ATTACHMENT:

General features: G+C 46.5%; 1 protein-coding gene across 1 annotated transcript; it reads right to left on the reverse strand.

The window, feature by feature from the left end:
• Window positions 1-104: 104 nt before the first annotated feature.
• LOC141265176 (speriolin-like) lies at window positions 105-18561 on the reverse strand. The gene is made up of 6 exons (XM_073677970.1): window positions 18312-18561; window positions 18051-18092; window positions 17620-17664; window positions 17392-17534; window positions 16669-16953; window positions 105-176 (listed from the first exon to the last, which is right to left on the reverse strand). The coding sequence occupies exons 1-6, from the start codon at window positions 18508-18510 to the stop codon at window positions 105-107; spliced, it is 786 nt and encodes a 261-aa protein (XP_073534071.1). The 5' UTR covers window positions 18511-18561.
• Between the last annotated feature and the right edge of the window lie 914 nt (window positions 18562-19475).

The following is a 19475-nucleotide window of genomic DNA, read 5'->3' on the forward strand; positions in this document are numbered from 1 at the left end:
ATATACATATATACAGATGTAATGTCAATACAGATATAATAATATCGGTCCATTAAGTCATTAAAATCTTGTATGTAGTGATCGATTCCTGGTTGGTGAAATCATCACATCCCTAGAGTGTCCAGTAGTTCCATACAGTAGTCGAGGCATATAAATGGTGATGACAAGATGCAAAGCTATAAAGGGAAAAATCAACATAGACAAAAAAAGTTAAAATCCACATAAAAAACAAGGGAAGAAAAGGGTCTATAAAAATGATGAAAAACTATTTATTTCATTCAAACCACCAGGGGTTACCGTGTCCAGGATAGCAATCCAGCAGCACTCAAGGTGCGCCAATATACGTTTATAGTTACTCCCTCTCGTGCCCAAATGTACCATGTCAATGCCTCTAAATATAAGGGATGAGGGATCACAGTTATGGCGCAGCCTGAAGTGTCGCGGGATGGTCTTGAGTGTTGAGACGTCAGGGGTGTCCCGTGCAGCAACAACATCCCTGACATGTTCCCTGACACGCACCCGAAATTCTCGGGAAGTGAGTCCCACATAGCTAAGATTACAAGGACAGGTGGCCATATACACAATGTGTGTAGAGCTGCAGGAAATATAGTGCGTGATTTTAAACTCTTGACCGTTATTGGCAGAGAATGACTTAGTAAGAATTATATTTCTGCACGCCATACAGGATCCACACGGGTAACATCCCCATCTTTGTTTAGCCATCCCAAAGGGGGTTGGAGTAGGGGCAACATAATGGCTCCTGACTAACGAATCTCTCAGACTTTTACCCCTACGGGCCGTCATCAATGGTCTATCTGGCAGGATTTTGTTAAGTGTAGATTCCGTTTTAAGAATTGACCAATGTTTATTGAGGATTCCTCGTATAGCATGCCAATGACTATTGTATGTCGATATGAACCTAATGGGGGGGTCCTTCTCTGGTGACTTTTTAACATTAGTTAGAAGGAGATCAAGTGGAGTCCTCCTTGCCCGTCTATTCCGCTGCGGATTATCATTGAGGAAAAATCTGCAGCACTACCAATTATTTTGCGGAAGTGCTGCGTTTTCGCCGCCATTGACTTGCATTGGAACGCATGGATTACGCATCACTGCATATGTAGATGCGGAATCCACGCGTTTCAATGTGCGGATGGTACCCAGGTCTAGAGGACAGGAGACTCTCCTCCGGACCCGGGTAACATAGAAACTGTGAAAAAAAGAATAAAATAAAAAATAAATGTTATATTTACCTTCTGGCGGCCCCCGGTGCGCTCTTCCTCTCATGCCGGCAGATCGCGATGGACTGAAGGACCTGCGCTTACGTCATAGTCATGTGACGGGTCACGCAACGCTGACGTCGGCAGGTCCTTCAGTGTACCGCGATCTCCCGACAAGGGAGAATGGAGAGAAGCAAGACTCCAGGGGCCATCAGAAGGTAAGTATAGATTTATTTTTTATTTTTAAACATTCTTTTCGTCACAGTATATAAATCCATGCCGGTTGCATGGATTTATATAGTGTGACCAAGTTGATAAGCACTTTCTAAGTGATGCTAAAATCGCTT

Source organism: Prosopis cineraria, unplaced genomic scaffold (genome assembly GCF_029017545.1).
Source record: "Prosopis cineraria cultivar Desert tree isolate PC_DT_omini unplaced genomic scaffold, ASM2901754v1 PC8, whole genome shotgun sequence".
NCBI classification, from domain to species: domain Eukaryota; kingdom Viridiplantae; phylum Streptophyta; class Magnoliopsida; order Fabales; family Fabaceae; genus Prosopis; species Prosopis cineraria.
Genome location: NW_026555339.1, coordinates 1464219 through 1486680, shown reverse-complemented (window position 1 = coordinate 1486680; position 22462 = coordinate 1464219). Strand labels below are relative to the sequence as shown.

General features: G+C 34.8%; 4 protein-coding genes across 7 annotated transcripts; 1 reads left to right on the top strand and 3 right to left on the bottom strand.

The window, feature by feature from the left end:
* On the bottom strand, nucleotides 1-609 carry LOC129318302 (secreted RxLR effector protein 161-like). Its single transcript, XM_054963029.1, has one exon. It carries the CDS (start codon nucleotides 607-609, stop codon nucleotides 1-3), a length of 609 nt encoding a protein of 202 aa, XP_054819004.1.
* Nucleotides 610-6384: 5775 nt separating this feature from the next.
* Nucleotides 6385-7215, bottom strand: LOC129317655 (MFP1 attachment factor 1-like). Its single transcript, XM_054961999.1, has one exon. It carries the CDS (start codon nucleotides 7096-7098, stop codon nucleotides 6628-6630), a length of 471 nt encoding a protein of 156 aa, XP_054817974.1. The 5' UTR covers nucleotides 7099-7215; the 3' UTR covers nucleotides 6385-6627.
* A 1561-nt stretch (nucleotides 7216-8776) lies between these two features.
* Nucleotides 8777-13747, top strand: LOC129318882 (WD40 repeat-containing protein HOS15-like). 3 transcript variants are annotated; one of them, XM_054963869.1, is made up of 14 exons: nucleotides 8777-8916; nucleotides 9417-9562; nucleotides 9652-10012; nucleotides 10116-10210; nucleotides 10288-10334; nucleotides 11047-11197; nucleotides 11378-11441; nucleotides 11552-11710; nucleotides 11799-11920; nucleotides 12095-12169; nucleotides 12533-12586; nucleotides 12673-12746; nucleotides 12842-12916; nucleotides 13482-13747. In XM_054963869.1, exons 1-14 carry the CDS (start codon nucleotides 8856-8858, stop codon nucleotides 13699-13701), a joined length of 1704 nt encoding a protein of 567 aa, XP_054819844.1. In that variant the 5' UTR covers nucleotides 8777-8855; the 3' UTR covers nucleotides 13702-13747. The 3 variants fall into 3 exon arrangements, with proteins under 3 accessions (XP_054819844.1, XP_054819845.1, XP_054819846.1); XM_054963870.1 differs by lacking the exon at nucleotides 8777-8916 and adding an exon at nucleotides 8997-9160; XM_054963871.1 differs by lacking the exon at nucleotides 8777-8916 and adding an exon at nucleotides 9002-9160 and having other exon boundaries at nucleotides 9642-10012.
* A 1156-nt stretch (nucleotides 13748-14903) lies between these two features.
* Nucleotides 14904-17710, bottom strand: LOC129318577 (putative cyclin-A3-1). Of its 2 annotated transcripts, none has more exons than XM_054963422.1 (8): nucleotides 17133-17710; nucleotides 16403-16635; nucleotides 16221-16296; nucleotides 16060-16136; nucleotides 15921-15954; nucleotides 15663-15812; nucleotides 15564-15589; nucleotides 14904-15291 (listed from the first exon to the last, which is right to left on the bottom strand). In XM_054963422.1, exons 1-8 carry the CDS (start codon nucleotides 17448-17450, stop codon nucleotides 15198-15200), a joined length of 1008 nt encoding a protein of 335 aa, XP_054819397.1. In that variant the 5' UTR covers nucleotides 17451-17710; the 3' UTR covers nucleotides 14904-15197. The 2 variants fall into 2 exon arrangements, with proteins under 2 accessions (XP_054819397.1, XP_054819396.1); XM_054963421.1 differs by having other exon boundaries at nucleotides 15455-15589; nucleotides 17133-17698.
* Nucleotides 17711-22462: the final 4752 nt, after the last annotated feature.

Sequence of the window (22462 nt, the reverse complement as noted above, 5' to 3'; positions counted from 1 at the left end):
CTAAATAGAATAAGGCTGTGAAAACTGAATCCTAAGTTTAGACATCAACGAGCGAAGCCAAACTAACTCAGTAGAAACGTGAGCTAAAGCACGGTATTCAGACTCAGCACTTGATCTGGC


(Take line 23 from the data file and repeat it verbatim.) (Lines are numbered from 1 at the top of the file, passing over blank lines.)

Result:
CTAAATAGAATAAGGCTGTGAAAACTGAATCCTAAGTTTAGACATCAACGAGCGAAGCCAAACTAACTCAGTAGAAACGTGAGCTAAAGCACGGTATTCAGACTCAGCACTTGATCTGGC